With the acquisition of two advanced 3D metal printers, Lund University becomes a lighthouse and spearhead for the adoption of Additive Manufacturing
In the southern Swedish region, hundreds of companies have a keen interest in the perspectives of using Additive Manufacturing, but many of them are not entirely sure of what they can use the technology for and how they can use it optimally in their businesses. Industrial 3D metal printers are relatively expensive and it does not make sense to invest in machines that are idle most of the time because lack of proper knowledge and skills on how to design parts optimally for 3D metal printing.
With the acquisition of two advanced 3D metal printers, Lund University becomes a lighthouse and spearhead for the adoption of Additive Manufacturing among southern Swedish and also Danish companies.
Lund University has acquired two 3D Systems ProX DMP 100 and ProX DMP 300 3D metal printers from PLM Group. The purpose is to spread knowledge about Additive Manufacturing among companies in the Southern Swedish region and provide easy access to expert skills in 3D metal print. The printers are set up in a so-called Demo Lab for 3D print where companies can try out the machines to see how they can benefit their businesses while at the same time drawing on the university’s expertise within Additive Manufacturing.
Experimental 3D printing playground
“We will create an experimental playground where companies can come and play with and experiment with Additive Manufacturing using 3D metal print. They can test things and see if it makes sense for them to apply the technology,” says Professor of Product Development, Olaf Diegel, who heads the 3D Printing Laboratory.
He adds that he expects that some of the companies will acquire their own 3D metal printers as they discover the benefits that Additive Manufacturing can bring to them.
Keen interest in metal Additive Manufacturing
Olaf Diegel points out that there is a widespread interest around Additive Manufacturing with 3D metal printing among companies in the southern Swedish region, but the knowledge about how to fully exploit the technology lacks behind. A few companies use 3D printing in plastic materials mainly to produce prototypes, while only a very few are using metal printing for real manufacturing tasks, he explains: “There are hundreds of companies in the region with a keen interest in Additive Manufacturing but they are in doubt about both how to use the technology and how to apply it in their company context. On top of that, the industrial machines are quite expensive and the companies hesitate to invest in advanced machinery where they do not possess the skills to fully reap the benefits from the new technology. My vision is that the Demo Lab can contribute actively to the adoption of Additive Manufacturing among the companies in the region by demonstrating how we can manufacture better and more efficient metal parts.”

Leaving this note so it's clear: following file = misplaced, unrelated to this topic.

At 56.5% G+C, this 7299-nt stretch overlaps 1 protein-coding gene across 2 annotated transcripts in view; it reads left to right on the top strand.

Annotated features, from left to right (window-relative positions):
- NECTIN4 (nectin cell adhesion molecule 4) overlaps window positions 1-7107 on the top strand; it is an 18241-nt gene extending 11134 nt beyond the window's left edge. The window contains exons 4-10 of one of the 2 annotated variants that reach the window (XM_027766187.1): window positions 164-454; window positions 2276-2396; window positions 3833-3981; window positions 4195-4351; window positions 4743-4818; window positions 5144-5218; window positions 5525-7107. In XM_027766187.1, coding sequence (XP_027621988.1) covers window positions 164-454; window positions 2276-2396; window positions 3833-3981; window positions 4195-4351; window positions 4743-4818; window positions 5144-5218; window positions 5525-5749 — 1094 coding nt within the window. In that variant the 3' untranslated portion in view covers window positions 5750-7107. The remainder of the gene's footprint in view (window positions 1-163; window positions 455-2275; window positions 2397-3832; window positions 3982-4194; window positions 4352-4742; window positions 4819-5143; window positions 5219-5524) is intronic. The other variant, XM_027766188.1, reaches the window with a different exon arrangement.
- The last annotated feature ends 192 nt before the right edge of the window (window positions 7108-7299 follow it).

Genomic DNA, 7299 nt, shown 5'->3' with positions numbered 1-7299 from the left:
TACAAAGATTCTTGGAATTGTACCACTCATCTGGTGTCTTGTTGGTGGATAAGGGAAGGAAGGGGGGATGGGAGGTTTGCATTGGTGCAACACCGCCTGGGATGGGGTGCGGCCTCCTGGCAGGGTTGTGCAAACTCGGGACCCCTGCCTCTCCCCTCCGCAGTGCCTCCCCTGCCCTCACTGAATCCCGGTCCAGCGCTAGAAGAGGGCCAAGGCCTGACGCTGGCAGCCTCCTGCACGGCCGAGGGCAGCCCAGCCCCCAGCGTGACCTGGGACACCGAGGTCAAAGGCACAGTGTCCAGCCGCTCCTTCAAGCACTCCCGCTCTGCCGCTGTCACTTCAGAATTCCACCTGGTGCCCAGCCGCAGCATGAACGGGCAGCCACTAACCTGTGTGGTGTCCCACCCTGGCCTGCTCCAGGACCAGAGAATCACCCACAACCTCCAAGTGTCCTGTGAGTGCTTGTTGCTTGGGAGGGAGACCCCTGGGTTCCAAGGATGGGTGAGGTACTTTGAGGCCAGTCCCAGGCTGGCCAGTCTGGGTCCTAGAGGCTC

Focus on design for manufacturing and toolmaking
The laboratory will focus mainly on the optimal design of parts and mechanisms for Additive Manufacturing with 3D metal printing as well as the engineering and manufacturing of better and more efficient tools for tasks such as injection molding of plastics, sheet metal machining, and extrusion. “We are also going to design and manufacture a lot of really cool parts to showcase the benefits of Additive Manufacturing compared to using conventional machining technologies,” says Olaf Diegel.
Huge savings with correct design for manufacturing
According to Olaf Diegel, research among major international companies such as Boeing and Daimler shows that up to 70 percent of the costs of 3D printed metal parts are spent on post-processing: “It can be terribly expensive to manufacture the parts if they are not properly designed for Additive Manufacturing. By designing them correctly from the beginning, it is possible to print parts and mechanisms that require only minimal or even no post-processing at all,” he points out.
The best offer
The University chose the printers from PLM Group / 3D Systems over competing for offers because of their advanced industrial-strength capabilities combined with the fact that the offer comprised two machines instead of just one. Olaf Diegel says: ”We were offered a combination of a large ProX DMP 300 and a small ProX DMP 100 printer. As we will do a lot of research using different materials it is a huge advantage to have a small machine with lower consumption of the quite expensive materials combined with a large machine to print bigger parts. This means that we can do our research experiments on one machine while printing ready parts on the other.”
Olaf Diegel expects that the new printers will be in full operation in the Demo Lab at Lund University at the beginning of November.
- Southern Swedish and Danish companies get easy access to experiment with Additive Manufacturing using 3D metal printing
- The Demo Lab can help to clarify how companies get the most out of investments in Additive Manufacturing equipment
- Two printers make it possible to perform multiple tasks at the same time
- Strengthens the knowledge and adoption of Additive Manufacturing in southern Sweden and Denmark